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A router is a networking device that forwards data packets between computer networks. Routers perform the "traffic directing" functions on the Internet. A data packet is typically forwarded from one router to another through the networks that constitute the internetwork until it reaches its destination node.
A router is connected to two or more data lines from different networks (as opposed to a network switch, which connects data lines from one single network). When a data packet comes in on one of the lines, the router reads the address information in the packet to determine its ultimate destination. Then, using information in its routing table or routing policy, it directs the packet to the next network on its journey. This creates an overlay internetwork.
The most familiar type of routers are home and small office routers that simply pass data, such as web pages, email, IM, and videos between the home computers and the Internet. An example of a router would be the owner's cable or DSL router, which connects to the Internet through an ISP. More sophisticated routers, such as enterprise routers, connect large business or ISP networks up to the powerful core routers that forward data at high speed along the optical fiber lines of the Internet backbone. Though routers are typically dedicated hardware devices, use of software-based routers has grown increasingly common.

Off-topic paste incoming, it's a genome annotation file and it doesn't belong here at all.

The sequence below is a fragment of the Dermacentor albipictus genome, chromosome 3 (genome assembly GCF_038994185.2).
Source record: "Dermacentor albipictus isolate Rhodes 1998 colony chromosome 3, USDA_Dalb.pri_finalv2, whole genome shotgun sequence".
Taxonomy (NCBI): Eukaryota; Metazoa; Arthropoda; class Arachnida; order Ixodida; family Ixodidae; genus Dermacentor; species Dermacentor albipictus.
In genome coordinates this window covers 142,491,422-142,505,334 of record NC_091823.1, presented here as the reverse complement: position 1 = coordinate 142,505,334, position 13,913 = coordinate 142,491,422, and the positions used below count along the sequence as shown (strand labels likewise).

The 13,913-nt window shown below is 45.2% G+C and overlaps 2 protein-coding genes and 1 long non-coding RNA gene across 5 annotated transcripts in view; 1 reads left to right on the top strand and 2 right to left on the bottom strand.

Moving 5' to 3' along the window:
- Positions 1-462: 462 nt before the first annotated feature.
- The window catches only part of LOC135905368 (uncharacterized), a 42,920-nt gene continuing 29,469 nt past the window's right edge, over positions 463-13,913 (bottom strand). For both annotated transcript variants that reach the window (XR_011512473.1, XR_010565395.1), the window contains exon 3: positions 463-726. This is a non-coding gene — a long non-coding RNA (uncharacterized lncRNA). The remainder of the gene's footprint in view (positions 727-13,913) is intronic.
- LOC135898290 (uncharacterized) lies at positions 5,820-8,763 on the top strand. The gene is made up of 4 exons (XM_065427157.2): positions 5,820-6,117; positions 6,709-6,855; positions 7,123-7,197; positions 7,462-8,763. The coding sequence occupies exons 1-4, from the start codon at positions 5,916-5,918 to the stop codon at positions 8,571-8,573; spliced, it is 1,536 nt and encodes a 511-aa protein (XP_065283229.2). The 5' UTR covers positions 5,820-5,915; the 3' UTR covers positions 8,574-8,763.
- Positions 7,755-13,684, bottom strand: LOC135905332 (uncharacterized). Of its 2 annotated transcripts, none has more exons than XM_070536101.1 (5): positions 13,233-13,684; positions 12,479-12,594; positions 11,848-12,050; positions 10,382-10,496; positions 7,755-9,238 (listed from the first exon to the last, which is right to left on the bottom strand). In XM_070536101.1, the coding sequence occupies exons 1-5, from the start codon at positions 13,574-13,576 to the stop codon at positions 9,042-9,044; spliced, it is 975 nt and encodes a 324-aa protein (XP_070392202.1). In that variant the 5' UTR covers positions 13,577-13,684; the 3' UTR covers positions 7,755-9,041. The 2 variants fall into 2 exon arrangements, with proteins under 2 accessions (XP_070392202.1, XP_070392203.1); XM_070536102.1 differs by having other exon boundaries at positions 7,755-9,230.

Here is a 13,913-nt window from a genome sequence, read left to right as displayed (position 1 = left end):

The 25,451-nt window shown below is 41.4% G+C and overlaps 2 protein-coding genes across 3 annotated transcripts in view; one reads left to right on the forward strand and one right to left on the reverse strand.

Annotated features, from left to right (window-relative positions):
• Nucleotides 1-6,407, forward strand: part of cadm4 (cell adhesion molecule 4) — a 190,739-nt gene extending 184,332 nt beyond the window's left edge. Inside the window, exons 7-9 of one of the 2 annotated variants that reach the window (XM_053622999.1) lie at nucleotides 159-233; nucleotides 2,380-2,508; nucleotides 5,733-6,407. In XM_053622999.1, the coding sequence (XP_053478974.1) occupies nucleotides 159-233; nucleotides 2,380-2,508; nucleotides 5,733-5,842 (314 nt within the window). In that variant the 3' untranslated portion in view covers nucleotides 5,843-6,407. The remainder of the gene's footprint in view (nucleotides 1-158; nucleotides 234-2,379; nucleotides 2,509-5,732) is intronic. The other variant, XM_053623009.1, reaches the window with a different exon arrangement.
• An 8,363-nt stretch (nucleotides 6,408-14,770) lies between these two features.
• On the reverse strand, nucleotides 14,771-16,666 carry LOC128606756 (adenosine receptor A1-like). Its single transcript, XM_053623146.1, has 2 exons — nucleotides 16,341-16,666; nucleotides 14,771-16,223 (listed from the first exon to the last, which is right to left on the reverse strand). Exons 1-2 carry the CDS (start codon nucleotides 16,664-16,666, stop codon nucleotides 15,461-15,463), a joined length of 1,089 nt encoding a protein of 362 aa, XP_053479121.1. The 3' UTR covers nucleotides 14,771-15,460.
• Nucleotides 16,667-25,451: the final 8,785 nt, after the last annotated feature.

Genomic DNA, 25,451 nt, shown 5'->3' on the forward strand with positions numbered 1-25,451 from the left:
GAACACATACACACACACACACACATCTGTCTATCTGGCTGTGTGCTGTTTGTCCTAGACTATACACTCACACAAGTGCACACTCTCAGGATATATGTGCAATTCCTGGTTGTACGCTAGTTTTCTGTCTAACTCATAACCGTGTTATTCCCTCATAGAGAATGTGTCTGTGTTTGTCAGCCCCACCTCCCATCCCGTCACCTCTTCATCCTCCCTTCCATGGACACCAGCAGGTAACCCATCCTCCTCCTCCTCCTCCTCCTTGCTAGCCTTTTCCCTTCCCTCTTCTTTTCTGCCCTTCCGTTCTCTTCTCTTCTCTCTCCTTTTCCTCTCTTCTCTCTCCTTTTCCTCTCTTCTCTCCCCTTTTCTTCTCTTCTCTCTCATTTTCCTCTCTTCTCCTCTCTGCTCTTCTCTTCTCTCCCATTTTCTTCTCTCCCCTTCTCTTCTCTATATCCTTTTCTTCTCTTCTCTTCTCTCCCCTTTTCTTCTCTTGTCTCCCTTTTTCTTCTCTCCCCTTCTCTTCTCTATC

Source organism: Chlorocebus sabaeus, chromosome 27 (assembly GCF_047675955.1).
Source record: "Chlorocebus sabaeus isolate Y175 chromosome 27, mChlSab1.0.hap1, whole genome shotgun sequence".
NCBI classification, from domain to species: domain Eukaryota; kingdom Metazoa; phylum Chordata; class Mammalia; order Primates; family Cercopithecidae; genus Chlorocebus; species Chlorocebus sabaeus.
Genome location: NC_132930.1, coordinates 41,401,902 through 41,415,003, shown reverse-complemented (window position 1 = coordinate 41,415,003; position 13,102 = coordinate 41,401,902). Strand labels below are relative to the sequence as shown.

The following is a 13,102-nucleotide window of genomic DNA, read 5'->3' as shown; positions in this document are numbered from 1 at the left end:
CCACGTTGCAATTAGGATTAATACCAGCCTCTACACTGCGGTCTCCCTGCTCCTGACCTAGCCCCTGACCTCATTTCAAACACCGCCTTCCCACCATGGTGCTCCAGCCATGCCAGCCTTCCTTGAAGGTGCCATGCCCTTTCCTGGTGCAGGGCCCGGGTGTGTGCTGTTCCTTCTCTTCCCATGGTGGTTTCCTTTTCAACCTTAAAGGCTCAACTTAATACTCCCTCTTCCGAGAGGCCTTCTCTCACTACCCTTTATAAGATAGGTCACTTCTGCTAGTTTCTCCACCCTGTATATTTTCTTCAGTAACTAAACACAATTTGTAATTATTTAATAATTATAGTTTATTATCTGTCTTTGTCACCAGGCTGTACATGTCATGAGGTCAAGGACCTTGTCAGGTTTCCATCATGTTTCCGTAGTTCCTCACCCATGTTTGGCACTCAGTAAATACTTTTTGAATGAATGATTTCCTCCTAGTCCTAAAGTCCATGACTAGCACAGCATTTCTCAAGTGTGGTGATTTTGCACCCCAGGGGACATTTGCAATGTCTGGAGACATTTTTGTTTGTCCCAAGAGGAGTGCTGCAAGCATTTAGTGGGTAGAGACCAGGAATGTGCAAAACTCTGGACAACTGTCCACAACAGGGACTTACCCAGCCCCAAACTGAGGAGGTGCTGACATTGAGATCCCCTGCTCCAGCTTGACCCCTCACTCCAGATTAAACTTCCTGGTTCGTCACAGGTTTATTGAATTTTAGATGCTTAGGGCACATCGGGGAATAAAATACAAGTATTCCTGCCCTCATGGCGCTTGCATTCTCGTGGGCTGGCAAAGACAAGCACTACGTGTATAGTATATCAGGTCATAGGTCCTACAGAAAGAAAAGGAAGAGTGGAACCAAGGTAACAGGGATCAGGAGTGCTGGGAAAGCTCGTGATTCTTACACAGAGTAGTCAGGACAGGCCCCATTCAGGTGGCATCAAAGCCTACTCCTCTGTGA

Internet connectivity and internal use
Routers intended for ISP and major enterprise connectivity usually exchange routing information using the Border Gateway Protocol (BGP). RFC 4098 standard defines the types of BGP routers according to their functions:
Edge router: Also called a Provider Edge router, is placed at the edge of an ISP network. The router uses External BGP to EBGP routers in other ISPs, or a large enterprise Autonomous System.
Subscriber edge router: Also called a Customer Edge router, is located at the edge of the subscriber's network, it also uses EBGP to its provider's Autonomous System. It is typically used in an (enterprise) organization.
Inter-provider border router: Interconnecting ISPs, is a BGP router that maintains BGP sessions with other BGP routers in ISP Autonomous Systems.
Core router: A core router resides within an Autonomous System as a back bone to carry traffic between edge routers.
Within an ISP: In the ISP's Autonomous System, a router uses internal BGP to communicate with other ISP edge routers, other intranet core routers, or the ISP's intranet provider border routers.
"Internet backbone:" The Internet no longer has a clearly identifiable backbone, unlike its predecessor networks. See default-free zone (DFZ). The major ISPs' system routers make up what could be considered to be the current Internet backbone core. ISPs operate all four types of the BGP routers described here. An ISP "core" router is used to interconnect its edge and border routers. Core routers may also have specialized functions in virtual private networks based on a combination of BGP and Multi-Protocol Label Switching protocols.
Port forwarding: Routers are also used for port forwarding between private Internet connected servers.
Voice/Data/Fax/Video Processing Routers: Commonly referred to as access servers or gateways, these devices are used to route and process voice, data, video and fax traffic on the Internet. Since 2005, most long-distance phone calls have been processed as IP traffic (VOIP) through a voice gateway. Use of access server type routers expanded with the advent of the Internet, first with dial-up access and another resurgence with voice phone service.
Larger networks commonly use multilayer switches, with layer 3 devices being used to simply interconnect multiple subnets within the same security zone, and higher layer switches when filtering, translation, load balancing or other higher level functions are required, especially between zones.
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